I have been working at the centre for four weeks now, and have gotten involved with the development of a new feeding project. As the social workers of Camp David Centre have conducted surveys throughout regions of Mombasa, we have identified four slum areas greatly in need of help. In these areas many vulnerable children have limited, if any, access to proper nutrition and education. Through the construction and organization of a feeding center in each of these areas, we hope to provide a proper meal for school-aged children. Nutrition is the foundation for adequate development, and eventually we hope to have the centre grow into much needed nursery school. Moroto is the area where we hope to pilot the program, and currently we are trying to raise funds for the renovation of a building to host the feeding centre. This center will be a strong foundation that will enable the program to develop to address other needs of the community and sustain itself.

I have been lucky to be involved with a program as it truly begins. Watching the research, surveys, involvement of the community and passion of those working to implement the project has shown me that change here is possible. I’ve been learning about how an NGO in a developing country functions on a day-to-day basis. Although very frustrating and slow at times waiting for donors to come through, the internet to load and the power to return, it seems as though change here is possible. Just being here in Mombasa has really given me an idea of some of the problems a developing country faces and has forced me to think about and find possible solutions.

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Most children in Mombasa, Kenya take advantage of free primary education, enjoy playing football in sandy parks, and have ambitions of being a doctor, lawyer, or business leader. But during my time working for a local NGO, Muslims for Human Rights (MUHURI), I have found many “street kids” who face the realities of the legal system after being unjustly charged with ‘loitering’ or falsely accused of stealing. Unfortunately, the justice system in Kenya lacks an institution to handle juvenile cases, so organizations like MUHURI are stepping in to direct children out of adult prisons during the trial process and provide them with legal assistance.

A Remand Home for Children was recently constructed just outside of Mombasa city, helping to house youth under 16 for the duration of their trials. Situated on a sand lot less than ½ an acre, it consists only of 2 large cinder-block buildings and 2 more under slow construction – an atmosphere that lacks the hope or encouragement necessary to motivate troubled children. After speaking with the Home manager and learning of MUHURI’s work, it is not difficult to understand the challenges of finding volunteer teachers to instruct 65 remanded kids or provide beneficial activities without proper facilities. In order to ensure time in the Remand Home is constructive and used to jumpstart their return into the community, I have constructed a project to renovate the ‘dining hall’ into a multi-functional room, complete with a chalkboard, removable tables, and shelving for storage of art supplies and school materials for youth.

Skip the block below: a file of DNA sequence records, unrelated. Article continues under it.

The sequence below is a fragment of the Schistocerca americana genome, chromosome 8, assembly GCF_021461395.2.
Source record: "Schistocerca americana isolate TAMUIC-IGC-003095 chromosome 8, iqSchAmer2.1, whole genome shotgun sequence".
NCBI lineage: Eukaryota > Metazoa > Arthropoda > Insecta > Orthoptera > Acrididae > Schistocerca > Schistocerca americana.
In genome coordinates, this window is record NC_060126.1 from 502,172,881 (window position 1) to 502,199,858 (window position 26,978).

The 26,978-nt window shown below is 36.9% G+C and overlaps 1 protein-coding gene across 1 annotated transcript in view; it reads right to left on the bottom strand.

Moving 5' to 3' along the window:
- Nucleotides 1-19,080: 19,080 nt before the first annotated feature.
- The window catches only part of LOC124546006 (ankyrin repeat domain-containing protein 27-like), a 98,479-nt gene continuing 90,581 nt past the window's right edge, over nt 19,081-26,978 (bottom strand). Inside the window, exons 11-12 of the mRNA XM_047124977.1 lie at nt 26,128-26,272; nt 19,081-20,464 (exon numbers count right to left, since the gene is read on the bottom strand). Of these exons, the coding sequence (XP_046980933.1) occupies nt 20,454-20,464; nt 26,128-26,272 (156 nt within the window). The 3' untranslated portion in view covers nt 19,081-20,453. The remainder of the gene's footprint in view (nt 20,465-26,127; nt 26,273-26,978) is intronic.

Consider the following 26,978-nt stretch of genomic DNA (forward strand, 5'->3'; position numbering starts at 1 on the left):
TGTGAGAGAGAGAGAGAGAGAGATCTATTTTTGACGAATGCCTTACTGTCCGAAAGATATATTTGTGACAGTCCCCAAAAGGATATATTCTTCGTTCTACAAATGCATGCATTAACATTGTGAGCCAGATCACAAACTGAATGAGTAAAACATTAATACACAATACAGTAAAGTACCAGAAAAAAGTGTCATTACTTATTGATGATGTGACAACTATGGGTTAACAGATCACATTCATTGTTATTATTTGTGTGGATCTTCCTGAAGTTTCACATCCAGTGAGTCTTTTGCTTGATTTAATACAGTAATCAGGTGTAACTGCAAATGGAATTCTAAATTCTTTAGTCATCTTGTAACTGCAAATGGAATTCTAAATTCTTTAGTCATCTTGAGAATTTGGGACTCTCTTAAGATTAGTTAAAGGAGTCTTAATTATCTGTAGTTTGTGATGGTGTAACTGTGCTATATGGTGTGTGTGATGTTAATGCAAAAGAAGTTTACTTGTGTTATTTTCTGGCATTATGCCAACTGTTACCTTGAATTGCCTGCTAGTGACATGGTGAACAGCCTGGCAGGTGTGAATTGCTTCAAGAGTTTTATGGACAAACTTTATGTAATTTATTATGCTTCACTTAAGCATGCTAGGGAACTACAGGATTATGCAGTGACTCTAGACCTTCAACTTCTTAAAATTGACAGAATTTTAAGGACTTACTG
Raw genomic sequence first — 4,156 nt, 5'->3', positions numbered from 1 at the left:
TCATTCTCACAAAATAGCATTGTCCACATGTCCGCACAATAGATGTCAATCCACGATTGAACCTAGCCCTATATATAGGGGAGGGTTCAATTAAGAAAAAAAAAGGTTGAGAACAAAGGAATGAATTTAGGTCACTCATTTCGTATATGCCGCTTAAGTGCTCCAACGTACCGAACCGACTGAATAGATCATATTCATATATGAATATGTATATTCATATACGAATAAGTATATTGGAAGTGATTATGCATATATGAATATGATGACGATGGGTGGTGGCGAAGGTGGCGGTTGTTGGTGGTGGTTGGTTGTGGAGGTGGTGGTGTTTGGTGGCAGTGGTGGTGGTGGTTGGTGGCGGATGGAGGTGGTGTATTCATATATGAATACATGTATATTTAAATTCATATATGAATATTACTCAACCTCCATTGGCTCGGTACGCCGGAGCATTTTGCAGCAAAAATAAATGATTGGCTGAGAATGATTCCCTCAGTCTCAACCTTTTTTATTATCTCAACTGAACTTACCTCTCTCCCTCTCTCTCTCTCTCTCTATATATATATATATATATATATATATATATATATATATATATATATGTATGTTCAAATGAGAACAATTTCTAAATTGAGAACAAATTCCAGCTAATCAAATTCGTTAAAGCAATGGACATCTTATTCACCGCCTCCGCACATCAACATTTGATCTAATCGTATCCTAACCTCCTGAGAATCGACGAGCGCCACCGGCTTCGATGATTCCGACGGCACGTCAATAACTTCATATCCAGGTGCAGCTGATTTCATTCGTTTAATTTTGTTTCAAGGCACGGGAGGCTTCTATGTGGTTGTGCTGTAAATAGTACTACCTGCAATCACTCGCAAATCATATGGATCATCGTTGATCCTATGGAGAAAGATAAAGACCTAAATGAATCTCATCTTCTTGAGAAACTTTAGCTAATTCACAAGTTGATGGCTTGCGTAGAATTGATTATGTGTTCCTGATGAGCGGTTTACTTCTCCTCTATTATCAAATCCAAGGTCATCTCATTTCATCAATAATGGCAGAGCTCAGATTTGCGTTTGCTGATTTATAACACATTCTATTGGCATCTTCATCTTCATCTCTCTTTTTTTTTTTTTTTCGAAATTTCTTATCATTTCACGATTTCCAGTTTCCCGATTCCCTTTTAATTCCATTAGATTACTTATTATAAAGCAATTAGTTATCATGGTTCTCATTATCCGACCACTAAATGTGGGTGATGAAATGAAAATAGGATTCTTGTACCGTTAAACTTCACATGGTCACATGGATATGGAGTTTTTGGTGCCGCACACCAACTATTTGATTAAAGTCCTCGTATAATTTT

My first visit to the home was shortly after MUHURI provided paper and pencils for kids to draw with, and I have never seen young people so excited to show off their artistic skill: I was overwhelmed with great sketches and pictures about the prevention of AIDS or saying no to drugs. Not only did this small contribution provide hours of entertainment, but also gave distressed teens a creative outlet for frustrations with challenges in their lives. It is our hope that involving these bright, talented youth in reconstructing the dining hall, offering them the chance to draw murals and help repaint the facility, we can offer something more than a physical structure for gathering: we want this space to provide the type of motivation, education, and information (through Human Rights Workshop) that the children of Mombasa need to reintegrate into the community.

After the project is complete, we will work to secure regular visitors – leaders from the surrounding area – to come speak and support the remand children through their trials. Interviews with the youth show that one of the most encouraging aspects of their week comes with representatives of MUHURI walk through the gate, staying to talk about the conditions of their stay or status of their trials. Bringing teachers, aid workers, or successful community members into the lives of these enthusiastic, but misguided, children is the best remedy to a history of bad experiences. With the addition of books and other school supplies, the renovations of the dining hall will also facilitate a peer-educational atmosphere where kids can help one another with studies, ensuring they do not fall behind in school. Experience tells us that such proactive approaches will help stop the cycle of repeat offenders that often plague Kenyan youth.